Recognise warning signs early. These might include irritability, sleep problems and forgetfulness. Know your own warning signs and act to make changes. Don't wait until you are overwhelmed. Identify sources of stress. Ask yourself, "What is causing stress for me?" Sources of stress might be that you have too much to do, family disagreements, feelings of inadequacy or the inability to say no.
Identify what you can and cannot change. Remember, we can only change ourselves; we cannot change another person. When you try to change things that you have no control over, you will only increase your sense of frustration. Ask yourself, "What do I have some control over? What can I change?" Even a small change can make a big difference.
Take action. Taking some action to reduce stress gives us back a sense of control. Stress reducers can be simple activities like walking and other forms of exercise, gardening, meditation or having coffee with a friend. Identify some stress reducers that work for you.
Reducing Personal Stress
How we see and respond to an event is a significant factor in how we adjust and cope with it. The stress you feel is not only the result of your care giving situation but also the result of your perception of it—whether you see the glass as half-full or half-empty. It is important to remember that you are not alone in your experiences.
Your level of stress is influenced by many factors, including the following:
- Whether your care giving is voluntary. If you feel you had no choice in taking on the responsibilities, the chances are that you will experience strain, distress, and resentment.
- Your relationship with the care recipient. Sometimes people care for another with the hope of healing a relationship. If healing does not occur, you may feel regret and discouragement.
- How you coped with stress in the past predicts how you will cope now. Identify your current coping strengths so that you can build on them.
- Some care giving situations are more stressful than others. For example, caring for a person with dementia is often more stressful than caring for someone with a physical limitation.
- Whether or not support is available.
Setting goals or deciding what you would like to do in the next three to six months is an important tool for taking care of yourself. Here are some sample goals you might set:
- Take a break from care giving.
- Get help with care giving tasks like bathing and preparing meals.
- Engage in activities that will make you feel healthier.
Goals are generally too big to work on all at once. You are more likely to reach a goal if you break it down into smaller action steps. Once you've set a goal, ask yourself, "What steps do I take to reach my goal?" Make a plan. Decide which step you will take first, and when. Then get started!
Example (Goal and Action Steps): Goal: Feel healthier. Possible action steps:
- Make an appointment for a check-up with your GP.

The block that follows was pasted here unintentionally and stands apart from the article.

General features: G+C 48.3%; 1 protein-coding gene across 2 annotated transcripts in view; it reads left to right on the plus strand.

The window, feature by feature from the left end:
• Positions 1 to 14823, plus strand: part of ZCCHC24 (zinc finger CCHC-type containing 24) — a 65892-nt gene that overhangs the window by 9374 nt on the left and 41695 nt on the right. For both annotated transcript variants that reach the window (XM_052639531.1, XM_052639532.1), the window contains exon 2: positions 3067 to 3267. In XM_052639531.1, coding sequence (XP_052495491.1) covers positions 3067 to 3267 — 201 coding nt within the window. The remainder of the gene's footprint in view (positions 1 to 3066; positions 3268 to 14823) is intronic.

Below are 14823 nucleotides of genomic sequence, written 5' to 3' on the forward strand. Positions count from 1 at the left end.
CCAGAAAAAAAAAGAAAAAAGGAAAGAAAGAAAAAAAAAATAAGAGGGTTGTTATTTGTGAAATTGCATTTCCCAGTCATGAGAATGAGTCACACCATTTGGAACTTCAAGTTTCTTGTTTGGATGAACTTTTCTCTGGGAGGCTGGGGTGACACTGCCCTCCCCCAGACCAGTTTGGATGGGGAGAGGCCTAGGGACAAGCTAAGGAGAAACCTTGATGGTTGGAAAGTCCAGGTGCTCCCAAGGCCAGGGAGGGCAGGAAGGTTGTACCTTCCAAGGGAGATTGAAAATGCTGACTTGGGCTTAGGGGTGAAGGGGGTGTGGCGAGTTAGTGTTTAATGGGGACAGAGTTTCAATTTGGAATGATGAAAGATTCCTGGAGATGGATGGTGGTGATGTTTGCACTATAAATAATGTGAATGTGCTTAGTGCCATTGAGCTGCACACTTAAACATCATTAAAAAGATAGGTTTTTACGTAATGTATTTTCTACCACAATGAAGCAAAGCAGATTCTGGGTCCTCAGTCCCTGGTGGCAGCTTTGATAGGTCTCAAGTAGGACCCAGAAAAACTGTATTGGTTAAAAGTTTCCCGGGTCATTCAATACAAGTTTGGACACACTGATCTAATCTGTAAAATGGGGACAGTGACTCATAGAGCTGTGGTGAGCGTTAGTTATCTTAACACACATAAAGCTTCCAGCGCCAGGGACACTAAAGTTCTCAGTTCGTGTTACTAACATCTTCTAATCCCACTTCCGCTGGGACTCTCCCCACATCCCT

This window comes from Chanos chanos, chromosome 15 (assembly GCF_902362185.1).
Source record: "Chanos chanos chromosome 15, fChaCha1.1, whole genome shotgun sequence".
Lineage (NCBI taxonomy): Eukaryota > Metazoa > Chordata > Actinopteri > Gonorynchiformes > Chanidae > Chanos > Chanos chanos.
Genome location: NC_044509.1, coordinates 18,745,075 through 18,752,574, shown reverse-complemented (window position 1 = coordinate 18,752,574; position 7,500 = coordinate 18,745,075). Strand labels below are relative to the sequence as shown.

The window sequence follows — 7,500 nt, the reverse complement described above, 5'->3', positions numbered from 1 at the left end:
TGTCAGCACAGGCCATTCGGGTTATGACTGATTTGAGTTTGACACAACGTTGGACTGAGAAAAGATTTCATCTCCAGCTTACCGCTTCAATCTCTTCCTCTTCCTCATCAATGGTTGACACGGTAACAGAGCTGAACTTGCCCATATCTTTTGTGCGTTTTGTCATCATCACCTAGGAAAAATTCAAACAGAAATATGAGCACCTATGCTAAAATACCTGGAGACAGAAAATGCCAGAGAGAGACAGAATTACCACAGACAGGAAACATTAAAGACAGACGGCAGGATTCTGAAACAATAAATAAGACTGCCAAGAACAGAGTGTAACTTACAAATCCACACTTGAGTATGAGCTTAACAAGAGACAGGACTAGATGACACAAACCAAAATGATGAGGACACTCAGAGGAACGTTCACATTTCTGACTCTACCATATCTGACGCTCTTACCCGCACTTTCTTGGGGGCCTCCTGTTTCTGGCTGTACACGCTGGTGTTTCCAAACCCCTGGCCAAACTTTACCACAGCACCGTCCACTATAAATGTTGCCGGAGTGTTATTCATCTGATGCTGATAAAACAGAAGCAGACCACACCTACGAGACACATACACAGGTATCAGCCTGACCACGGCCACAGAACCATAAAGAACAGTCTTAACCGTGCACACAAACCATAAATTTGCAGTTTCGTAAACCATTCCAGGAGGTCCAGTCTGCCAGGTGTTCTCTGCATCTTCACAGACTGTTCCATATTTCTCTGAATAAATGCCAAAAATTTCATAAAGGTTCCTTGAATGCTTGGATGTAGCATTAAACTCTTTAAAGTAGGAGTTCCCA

- Take a half-hour break once during the week.
- Walk three times a week for 10 minutes.
Looking for Solutions
Looking for solutions to difficult situations is, one of the most important tools in care giving. Once you've named a problem, taking action to solve it can change the situation and also change your attitude to a more positive one, giving you more confidence in your abilities.
Steps to take when looking for solutions
Identify the problem. Look at the situation with an open mind. The real problem might not be what first comes to mind. For example, you think that the problem simply is that you are tired all the time, when the more basic difficulty is your belief that "no one can care for John like I can." The problem? Thinking that you have to do everything yourself.
- List possible solutions. One idea is to try a different perspective: "Even though someone else provides help to John in a different way than I do, it can be just as good." Ask a friend to help.
- Ask about agencies in your area that could help provide care.
- Select one solution from the list. Then try it!
- Evaluate the results. Ask yourself how well your choice worked.
- Try a second solution. If your first idea didn't work, select another. But don't give up on the first; sometimes an idea just needs fine tuning.
- Use other resources. Ask friends, family members and professionals for suggestions.
- If nothing seems to help, accept that the problem may not be solvable now. You can revisit it at another time.
Often we jump from step one to step seven and then feel defeated and stuck. Concentrate on keeping an open mind while listing and experimenting with possible solutions.
Everyone experiences loss during life. However, for carers many of the changes and losses experienced come quickly and can lead to feelings of grief. Other people may understand that you feel grief for the person who has died but they may not realise that you can also feel the loss of not being a carer anymore. Bereavement counseling offers the opportunity to explore, understand and work through feelings of grief. Although everyone's personal reaction to a bereavement is different, most people experience some of the following emotional responses when someone close to them dies such as disbelief, shock, anger, sadness, relief, guilt, depression, anxiety, despair, longing and loneliness. Carer support groups can also offer different types of support. Your general practitioner or local health office can provide advice on supports available in your area. Click here for information available on Bereavement Counseling.
Check out the voluntary organisations providing helplines, supports and services for older people and their carers.